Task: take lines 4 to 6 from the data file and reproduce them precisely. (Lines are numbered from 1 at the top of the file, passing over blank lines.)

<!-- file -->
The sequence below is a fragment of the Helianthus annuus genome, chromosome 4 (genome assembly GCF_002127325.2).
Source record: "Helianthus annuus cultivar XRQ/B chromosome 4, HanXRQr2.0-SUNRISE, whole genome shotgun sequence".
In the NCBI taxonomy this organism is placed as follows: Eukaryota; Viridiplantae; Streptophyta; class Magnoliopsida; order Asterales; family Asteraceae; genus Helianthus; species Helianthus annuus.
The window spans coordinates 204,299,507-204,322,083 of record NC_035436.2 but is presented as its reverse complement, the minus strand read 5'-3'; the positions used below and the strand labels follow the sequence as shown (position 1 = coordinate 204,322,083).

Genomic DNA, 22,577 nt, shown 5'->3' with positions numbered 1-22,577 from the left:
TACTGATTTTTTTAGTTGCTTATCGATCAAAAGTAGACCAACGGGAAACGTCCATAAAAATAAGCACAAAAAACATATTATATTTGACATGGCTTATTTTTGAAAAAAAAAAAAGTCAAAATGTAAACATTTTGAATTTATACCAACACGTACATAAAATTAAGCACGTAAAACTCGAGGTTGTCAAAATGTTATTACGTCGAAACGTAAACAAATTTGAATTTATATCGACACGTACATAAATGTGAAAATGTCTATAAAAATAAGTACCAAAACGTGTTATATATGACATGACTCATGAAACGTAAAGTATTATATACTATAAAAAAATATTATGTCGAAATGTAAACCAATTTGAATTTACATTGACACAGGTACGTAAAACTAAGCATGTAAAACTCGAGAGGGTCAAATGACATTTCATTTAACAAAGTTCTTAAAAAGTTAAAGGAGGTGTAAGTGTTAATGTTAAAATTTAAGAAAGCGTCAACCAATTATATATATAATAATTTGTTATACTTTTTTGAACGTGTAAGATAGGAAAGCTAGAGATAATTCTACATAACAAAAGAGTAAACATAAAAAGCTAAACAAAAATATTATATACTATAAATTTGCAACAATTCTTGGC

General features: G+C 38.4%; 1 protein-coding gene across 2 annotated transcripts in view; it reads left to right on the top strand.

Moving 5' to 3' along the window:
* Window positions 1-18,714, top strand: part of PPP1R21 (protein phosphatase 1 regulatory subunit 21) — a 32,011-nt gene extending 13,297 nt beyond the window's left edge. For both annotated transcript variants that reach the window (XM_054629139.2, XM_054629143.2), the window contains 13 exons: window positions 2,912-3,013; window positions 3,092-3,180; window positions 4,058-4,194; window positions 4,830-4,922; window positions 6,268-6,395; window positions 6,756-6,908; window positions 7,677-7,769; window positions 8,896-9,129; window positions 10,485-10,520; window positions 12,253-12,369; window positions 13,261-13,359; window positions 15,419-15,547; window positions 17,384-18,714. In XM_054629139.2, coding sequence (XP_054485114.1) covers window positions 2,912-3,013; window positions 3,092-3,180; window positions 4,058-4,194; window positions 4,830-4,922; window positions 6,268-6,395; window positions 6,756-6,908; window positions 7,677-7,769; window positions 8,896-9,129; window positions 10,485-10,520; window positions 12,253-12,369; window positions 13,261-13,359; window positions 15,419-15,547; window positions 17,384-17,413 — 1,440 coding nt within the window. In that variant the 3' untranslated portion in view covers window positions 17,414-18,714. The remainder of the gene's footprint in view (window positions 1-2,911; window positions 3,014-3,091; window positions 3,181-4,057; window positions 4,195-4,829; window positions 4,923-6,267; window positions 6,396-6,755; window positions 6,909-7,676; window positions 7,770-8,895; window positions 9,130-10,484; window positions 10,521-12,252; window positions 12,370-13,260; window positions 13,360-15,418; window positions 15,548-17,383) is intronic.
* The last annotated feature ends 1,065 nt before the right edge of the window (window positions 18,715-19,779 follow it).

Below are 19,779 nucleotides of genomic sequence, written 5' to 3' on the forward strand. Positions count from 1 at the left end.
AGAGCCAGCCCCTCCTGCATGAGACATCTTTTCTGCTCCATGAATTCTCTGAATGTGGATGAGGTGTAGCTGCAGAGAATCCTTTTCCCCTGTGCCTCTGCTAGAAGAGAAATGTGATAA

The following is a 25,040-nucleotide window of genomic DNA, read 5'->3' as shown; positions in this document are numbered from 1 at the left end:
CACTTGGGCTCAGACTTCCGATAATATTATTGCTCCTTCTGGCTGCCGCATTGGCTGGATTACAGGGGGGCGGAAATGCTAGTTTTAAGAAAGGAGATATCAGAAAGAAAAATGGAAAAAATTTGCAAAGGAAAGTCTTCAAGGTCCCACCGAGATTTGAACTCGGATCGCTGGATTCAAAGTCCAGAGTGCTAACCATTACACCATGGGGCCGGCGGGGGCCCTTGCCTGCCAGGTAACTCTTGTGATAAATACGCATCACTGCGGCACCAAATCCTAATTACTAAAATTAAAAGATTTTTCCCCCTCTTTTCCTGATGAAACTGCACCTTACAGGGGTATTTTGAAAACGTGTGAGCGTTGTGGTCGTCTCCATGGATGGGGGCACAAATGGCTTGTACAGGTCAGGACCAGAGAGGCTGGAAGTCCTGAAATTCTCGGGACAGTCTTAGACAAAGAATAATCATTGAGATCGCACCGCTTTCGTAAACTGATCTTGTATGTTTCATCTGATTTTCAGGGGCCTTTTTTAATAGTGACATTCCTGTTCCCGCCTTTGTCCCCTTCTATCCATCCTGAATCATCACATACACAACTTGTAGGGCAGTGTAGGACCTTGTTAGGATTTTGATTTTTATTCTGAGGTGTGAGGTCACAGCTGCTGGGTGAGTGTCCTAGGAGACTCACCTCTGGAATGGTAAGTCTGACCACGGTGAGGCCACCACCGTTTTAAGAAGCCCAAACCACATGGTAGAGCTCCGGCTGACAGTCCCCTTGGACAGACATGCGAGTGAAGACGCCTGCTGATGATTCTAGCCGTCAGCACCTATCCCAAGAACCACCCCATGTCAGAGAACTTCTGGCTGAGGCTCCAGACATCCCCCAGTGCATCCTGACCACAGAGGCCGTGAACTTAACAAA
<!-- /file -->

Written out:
The window spans coordinates 204,299,507-204,322,083 of record NC_035436.2 but is presented as its reverse complement, the minus strand read 5'-3'; the positions used below and the strand labels follow the sequence as shown (position 1 = coordinate 204,322,083).

Genomic DNA, 22,577 nt, shown 5'->3' with positions numbered 1-22,577 from the left:
TACTGATTTTTTTAGTTGCTTATCGATCAAAAGTAGACCAACGGGAAACGTCCATAAAAATAAGCACAAAAAACATATTATATTTGACATGGCTTATTTTTGAAAAAAAAAAAAGTCAAAATGTAAACATTTTGAATTTATACCAACACGTACATAAAATTAAGCACGTAAAACTCGAGGTTGTCAAAATGTTATTACGTCGAAACGTAAACAAATTTGAATTTATATCGACACGTACATAAATGTGAAAATGTCTATAAAAATAAGTACCAAAACGTGTTATATATGACATGACTCATGAAACGTAAAGTATTATATACTATAAAAAAATATTATGTCGAAATGTAAACCAATTTGAATTTACATTGACACAGGTACGTAAAACTAAGCATGTAAAACTCGAGAGGGTCAAATGACATTTCATTTAACAAAGTTCTTAAAAAGTTAAAGGAGGTGTAAGTGTTAATGTTAAAATTTAAGAAAGCGTCAACCAATTATATATATAATAATTTGTTATACTTTTTTGAACGTGTAAGATAGGAAAGCTAGAGATAATTCTACATAACAAAAGAGTAAACATAAAAAGCTAAACAAAAATATTATATACTATAAATTTGCAACAATTCTTGGC